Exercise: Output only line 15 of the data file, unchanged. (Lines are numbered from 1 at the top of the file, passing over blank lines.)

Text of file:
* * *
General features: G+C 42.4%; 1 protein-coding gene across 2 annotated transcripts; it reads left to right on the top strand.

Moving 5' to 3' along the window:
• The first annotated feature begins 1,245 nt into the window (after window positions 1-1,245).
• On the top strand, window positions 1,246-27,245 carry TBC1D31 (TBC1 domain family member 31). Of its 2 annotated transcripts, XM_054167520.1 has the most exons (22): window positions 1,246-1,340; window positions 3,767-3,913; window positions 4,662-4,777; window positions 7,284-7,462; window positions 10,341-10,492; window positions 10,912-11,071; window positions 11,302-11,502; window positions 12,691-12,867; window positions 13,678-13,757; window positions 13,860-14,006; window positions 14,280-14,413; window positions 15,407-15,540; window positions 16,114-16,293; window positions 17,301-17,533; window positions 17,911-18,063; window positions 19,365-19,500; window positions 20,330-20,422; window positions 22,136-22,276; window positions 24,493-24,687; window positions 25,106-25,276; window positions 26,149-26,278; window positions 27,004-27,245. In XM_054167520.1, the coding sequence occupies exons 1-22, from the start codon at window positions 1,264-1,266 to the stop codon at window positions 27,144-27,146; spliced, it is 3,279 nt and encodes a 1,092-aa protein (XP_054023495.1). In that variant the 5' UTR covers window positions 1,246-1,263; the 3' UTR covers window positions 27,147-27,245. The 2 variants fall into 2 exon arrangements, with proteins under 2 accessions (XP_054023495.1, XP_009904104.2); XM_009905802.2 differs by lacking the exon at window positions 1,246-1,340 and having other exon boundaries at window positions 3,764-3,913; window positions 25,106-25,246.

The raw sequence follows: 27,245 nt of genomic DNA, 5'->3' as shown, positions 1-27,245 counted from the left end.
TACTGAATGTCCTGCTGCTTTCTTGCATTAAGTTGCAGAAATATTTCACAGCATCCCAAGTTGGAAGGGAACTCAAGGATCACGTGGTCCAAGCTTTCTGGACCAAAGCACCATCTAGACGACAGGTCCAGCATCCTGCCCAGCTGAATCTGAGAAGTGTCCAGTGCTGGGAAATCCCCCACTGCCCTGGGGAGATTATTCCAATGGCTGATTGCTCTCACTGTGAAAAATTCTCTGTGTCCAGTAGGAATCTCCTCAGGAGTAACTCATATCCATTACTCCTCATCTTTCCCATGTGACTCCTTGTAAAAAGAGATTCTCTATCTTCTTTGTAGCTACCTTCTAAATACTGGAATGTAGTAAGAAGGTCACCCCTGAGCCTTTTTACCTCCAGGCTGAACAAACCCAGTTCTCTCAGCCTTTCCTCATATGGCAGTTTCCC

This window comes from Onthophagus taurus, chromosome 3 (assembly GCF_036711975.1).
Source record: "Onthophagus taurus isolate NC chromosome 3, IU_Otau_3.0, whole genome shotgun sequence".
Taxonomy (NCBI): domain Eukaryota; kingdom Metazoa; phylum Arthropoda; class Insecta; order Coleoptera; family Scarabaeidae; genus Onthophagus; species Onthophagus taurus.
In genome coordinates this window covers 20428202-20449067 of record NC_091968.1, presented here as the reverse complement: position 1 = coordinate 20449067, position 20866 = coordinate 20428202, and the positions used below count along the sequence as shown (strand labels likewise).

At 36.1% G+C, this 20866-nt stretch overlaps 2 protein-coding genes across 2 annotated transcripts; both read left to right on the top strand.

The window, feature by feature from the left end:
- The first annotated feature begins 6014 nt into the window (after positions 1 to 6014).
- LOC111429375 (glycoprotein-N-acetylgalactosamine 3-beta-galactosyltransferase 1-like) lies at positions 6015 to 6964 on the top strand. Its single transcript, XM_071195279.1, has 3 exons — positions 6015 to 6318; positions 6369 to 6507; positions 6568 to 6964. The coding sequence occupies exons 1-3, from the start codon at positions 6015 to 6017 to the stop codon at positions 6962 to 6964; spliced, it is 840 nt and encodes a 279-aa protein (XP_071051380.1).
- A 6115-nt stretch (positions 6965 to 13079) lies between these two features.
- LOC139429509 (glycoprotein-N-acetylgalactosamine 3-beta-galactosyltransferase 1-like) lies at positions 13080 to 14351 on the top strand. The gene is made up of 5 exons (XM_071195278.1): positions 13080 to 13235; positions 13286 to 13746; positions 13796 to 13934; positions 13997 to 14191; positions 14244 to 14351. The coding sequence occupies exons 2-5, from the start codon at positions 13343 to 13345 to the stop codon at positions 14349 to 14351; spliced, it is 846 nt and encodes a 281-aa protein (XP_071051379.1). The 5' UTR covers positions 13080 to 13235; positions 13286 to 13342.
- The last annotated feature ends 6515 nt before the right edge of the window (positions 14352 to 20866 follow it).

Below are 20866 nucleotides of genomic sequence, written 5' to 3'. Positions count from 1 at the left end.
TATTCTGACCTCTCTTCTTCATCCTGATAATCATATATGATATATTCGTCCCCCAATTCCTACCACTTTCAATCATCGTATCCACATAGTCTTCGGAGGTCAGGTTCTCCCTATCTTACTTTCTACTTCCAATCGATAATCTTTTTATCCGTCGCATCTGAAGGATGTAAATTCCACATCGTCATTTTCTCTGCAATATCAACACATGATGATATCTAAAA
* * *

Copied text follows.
- A 6115-nt stretch (positions 6965 to 13079) lies between these two features.